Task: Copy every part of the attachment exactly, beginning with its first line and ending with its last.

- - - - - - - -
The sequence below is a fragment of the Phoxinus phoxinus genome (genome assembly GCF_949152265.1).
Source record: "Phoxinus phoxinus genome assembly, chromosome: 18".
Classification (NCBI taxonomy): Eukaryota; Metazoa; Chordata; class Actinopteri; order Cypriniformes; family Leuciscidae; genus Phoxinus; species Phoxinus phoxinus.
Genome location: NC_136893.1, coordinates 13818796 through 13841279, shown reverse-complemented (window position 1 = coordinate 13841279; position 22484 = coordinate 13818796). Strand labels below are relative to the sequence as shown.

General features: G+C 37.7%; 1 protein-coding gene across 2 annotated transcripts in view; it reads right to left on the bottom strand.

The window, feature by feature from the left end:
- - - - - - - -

The sequence below is a fragment of the Phoxinus phoxinus genome (genome assembly GCF_949152265.1).
Source record: "Phoxinus phoxinus genome assembly, chromosome: 18".
Classification (NCBI taxonomy): Eukaryota; Metazoa; Chordata; class Actinopteri; order Cypriniformes; family Leuciscidae; genus Phoxinus; species Phoxinus phoxinus.
Genome location: NC_136893.1, coordinates 13818796 through 13841279, shown reverse-complemented (window position 1 = coordinate 13841279; position 22484 = coordinate 13818796). Strand labels below are relative to the sequence as shown.

General features: G+C 37.7%; 1 protein-coding gene across 2 annotated transcripts in view; it reads right to left on the bottom strand.

The window, feature by feature from the left end: